Misery tells the suspenseful and often gruesome story of novelist Paul Sheldon, held captive by a psychotic fan. It also offers insight into the public role of a writer and the experience of writing itself.
Misery establishes characters and conflict immediately, opening with Annie Wilkes’s artificial respiration to revive injured author Paul Sheldon. Within five very brief chapters, readers learn that Sheldon has crashed his car in a snowstorm; that Wilkes, a fan of Sheldon’s popular romance novels starring Misery Chastain, has rescued him; and that she is crazy and is imprisoning him in her isolated house rather than taking him to a hospital for proper care. Sheldon’s legs are shattered, and Wilkes treats the pain with Novril, a painkiller stolen from hospitals in which she had worked as a nurse. An addiction to Novril furthers Sheldon’s dependence on his admirer and captor.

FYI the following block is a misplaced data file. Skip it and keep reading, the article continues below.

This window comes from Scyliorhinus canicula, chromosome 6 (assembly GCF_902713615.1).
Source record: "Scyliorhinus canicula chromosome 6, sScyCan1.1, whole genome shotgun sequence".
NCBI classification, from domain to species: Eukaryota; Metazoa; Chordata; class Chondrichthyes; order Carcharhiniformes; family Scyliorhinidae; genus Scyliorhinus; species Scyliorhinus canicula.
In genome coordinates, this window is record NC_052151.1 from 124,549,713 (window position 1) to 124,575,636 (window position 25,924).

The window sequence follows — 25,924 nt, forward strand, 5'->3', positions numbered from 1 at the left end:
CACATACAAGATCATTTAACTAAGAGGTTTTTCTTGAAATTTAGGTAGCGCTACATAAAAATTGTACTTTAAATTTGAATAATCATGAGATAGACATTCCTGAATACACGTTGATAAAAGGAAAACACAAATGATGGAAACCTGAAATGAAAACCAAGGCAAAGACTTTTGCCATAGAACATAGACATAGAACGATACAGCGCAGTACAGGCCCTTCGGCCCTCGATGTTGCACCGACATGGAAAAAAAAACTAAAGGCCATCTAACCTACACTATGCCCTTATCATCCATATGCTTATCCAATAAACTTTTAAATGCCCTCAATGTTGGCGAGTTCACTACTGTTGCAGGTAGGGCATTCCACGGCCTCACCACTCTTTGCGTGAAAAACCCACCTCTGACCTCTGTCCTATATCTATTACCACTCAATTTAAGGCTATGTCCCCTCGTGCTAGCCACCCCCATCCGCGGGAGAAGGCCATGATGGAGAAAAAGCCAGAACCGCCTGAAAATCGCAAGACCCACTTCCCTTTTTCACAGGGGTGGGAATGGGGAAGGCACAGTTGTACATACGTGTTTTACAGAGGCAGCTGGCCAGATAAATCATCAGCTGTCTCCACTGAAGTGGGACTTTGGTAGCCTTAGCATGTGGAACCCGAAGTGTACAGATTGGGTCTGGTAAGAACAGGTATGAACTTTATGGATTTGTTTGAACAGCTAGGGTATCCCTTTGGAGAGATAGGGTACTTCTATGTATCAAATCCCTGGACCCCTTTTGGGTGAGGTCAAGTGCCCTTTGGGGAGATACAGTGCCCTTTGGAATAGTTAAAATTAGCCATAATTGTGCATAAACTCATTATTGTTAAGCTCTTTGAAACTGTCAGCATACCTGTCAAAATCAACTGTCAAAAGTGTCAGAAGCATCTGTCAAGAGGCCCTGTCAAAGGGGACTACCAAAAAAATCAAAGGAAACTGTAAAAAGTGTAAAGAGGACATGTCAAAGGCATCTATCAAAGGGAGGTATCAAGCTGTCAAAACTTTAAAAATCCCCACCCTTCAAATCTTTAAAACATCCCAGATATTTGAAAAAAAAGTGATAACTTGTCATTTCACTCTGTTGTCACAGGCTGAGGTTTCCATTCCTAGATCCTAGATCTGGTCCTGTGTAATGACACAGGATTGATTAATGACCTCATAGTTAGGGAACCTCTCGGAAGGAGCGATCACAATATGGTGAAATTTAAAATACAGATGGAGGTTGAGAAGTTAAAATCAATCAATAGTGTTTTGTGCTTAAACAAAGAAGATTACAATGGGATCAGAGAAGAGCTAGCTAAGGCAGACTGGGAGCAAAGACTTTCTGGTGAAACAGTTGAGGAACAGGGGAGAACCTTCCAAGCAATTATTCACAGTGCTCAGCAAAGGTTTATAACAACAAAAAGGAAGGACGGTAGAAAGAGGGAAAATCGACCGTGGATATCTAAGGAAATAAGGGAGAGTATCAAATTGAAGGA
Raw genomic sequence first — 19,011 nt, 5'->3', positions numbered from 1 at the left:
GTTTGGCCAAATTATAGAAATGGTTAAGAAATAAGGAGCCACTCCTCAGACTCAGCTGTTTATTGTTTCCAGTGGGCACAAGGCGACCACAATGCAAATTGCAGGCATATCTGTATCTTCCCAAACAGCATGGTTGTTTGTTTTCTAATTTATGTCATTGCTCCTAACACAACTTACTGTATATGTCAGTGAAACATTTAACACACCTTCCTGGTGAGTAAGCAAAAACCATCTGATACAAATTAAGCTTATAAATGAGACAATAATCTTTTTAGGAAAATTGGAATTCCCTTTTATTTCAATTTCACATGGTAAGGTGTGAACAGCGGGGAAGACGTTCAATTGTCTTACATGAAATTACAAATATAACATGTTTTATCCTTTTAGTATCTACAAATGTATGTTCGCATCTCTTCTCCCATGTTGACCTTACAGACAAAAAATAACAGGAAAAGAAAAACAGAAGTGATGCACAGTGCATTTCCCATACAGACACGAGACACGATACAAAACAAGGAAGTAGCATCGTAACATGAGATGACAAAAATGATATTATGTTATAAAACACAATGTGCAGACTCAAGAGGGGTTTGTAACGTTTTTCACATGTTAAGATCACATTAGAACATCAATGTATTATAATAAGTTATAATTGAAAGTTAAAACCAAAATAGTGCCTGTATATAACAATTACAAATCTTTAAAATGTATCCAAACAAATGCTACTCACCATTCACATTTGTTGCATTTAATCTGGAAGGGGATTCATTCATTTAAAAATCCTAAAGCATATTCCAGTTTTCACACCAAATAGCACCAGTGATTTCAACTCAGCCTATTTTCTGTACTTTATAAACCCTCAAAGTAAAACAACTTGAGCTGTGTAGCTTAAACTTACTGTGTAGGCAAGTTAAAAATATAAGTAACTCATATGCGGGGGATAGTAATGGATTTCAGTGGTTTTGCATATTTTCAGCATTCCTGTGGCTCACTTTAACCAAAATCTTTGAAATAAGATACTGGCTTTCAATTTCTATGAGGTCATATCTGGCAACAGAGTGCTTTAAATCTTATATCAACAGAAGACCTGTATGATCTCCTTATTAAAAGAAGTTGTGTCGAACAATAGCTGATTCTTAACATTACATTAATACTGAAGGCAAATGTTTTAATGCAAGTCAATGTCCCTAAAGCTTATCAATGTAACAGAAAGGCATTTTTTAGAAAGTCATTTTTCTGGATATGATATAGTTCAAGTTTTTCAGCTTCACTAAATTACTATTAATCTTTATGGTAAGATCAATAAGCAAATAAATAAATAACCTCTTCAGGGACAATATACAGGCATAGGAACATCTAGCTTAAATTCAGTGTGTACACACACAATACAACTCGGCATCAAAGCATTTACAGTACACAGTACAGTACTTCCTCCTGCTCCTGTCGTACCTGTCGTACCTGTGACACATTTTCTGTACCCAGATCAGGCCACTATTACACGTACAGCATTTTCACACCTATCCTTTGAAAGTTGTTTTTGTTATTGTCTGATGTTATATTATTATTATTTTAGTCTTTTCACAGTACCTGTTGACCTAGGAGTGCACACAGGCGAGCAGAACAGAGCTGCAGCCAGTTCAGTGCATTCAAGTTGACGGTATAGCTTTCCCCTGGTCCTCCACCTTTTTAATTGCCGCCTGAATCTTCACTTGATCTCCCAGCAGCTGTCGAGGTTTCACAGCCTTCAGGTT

The first proof of Annie’s power over Paul, and her insane willingness to use it, concerns Fast Cars, the novel Sheldon had just finished before the fateful drive from Boulder. Though Sheldon is known for, and wealthy from, his Misery books, he yearns for recognition of his more literary works and sees the new manuscript as his best work. Annie sees it as a travesty, full of low-life characters and obscenities, and she forces Sheldon to burn his only copy.
Moreover, Annie has been reading Misery’s Child—having waited for the paperback—and Sheldon fears her reaction: At the end, Misery dies in childbirth. Though Paul is delighted to have ended the series, Annie is outraged and insists that he write a new novel that brings Misery back. After one try that Annie rejects as...
(The entire section is 705 words.)